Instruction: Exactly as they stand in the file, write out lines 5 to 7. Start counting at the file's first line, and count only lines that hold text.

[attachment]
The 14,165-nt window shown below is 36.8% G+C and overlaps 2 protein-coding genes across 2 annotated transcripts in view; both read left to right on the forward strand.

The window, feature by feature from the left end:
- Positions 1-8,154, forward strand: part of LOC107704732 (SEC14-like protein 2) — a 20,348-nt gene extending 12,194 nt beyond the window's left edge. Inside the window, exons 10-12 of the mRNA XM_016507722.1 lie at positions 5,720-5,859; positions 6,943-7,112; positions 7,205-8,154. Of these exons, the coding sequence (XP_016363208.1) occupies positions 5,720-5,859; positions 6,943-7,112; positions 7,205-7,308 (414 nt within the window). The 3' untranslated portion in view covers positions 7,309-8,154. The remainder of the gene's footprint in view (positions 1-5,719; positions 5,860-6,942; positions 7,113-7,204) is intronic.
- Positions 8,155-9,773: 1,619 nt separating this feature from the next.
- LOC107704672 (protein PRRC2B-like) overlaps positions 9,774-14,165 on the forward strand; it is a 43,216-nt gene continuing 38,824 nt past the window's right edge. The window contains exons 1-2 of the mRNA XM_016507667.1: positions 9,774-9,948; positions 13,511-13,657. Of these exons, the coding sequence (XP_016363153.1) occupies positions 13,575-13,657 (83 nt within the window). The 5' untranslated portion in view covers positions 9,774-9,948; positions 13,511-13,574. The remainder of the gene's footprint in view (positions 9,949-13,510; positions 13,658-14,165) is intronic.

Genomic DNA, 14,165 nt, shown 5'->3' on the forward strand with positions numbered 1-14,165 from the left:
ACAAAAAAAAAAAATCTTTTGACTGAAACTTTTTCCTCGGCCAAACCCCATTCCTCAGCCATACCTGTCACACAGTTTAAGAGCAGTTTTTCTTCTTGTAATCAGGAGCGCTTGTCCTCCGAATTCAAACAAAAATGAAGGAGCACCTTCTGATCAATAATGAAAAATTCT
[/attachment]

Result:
- LOC107704672 (protein PRRC2B-like) overlaps positions 9,774-14,165 on the forward strand; it is a 43,216-nt gene continuing 38,824 nt past the window's right edge. The window contains exons 1-2 of the mRNA XM_016507667.1: positions 9,774-9,948; positions 13,511-13,657. Of these exons, the coding sequence (XP_016363153.1) occupies positions 13,575-13,657 (83 nt within the window). The 5' untranslated portion in view covers positions 9,774-9,948; positions 13,511-13,574. The remainder of the gene's footprint in view (positions 9,949-13,510; positions 13,658-14,165) is intronic.

Genomic DNA, 14,165 nt, shown 5'->3' on the forward strand with positions numbered 1-14,165 from the left:
ACAAAAAAAAAAAATCTTTTGACTGAAACTTTTTCCTCGGCCAAACCCCATTCCTCAGCCATACCTGTCACACAGTTTAAGAGCAGTTTTTCTTCTTGTAATCAGGAGCGCTTGTCCTCCGAATTCAAACAAAAATGAAGGAGCACCTTCTGATCAATAATGAAAAATTCT